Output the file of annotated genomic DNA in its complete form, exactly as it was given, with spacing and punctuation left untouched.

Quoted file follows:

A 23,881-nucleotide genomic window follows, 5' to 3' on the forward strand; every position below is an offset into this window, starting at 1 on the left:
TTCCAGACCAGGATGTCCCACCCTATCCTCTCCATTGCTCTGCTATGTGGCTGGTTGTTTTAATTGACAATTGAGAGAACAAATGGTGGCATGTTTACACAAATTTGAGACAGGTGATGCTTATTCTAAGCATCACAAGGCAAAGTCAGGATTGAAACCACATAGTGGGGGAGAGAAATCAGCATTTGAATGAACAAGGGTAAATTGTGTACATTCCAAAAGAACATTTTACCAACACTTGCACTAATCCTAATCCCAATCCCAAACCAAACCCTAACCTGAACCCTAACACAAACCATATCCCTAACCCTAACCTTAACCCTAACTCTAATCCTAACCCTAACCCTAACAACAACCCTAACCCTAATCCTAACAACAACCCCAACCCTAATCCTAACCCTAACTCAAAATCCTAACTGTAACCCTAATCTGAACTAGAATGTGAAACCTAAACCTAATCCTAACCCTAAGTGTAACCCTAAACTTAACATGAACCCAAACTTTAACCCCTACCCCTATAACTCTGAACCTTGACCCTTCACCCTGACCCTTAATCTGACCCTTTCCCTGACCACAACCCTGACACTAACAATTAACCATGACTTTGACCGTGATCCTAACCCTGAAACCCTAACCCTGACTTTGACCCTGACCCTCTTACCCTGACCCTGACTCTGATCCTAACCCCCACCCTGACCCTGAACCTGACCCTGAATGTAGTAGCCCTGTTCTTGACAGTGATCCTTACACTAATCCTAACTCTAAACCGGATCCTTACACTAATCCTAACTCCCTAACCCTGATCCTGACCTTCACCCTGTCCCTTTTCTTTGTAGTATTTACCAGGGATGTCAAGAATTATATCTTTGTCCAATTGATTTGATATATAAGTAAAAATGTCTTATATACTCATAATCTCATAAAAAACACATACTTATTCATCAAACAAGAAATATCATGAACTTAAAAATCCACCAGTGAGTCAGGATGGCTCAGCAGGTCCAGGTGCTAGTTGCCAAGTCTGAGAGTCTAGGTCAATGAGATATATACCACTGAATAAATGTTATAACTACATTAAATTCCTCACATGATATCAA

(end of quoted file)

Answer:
A 23,881-nucleotide genomic window follows, 5' to 3' on the forward strand; every position below is an offset into this window, starting at 1 on the left:
TTCCAGACCAGGATGTCCCACCCTATCCTCTCCATTGCTCTGCTATGTGGCTGGTTGTTTTAATTGACAATTGAGAGAACAAATGGTGGCATGTTTACACAAATTTGAGACAGGTGATGCTTATTCTAAGCATCACAAGGCAAAGTCAGGATTGAAACCACATAGTGGGGGAGAGAAATCAGCATTTGAATGAACAAGGGTAAATTGTGTACATTCCAAAAGAACATTTTACCAACACTTGCACTAATCCTAATCCCAATCCCAAACCAAACCCTAACCTGAACCCTAACACAAACCATATCCCTAACCCTAACCTTAACCCTAACTCTAATCCTAACCCTAACCCTAACAACAACCCTAACCCTAATCCTAACAACAACCCCAACCCTAATCCTAACCCTAACTCAAAATCCTAACTGTAACCCTAATCTGAACTAGAATGTGAAACCTAAACCTAATCCTAACCCTAAGTGTAACCCTAAACTTAACATGAACCCAAACTTTAACCCCTACCCCTATAACTCTGAACCTTGACCCTTCACCCTGACCCTTAATCTGACCCTTTCCCTGACCACAACCCTGACACTAACAATTAACCATGACTTTGACCGTGATCCTAACCCTGAAACCCTAACCCTGACTTTGACCCTGACCCTCTTACCCTGACCCTGACTCTGATCCTAACCCCCACCCTGACCCTGAACCTGACCCTGAATGTAGTAGCCCTGTTCTTGACAGTGATCCTTACACTAATCCTAACTCTAAACCGGATCCTTACACTAATCCTAACTCCCTAACCCTGATCCTGACCTTCACCCTGTCCCTTTTCTTTGTAGTATTTACCAGGGATGTCAAGAATTATATCTTTGTCCAATTGATTTGATATATAAGTAAAAATGTCTTATATACTCATAATCTCATAAAAAACACATACTTATTCATCAAACAAGAAATATCATGAACTTAAAAATCCACCAGTGAGTCAGGATGGCTCAGCAGGTCCAGGTGCTAGTTGCCAAGTCTGAGAGTCTAGGTCAATGAGATATATACCACTGAATAAATGTTATAACTACATTAAATTCCTCACATGATATCAA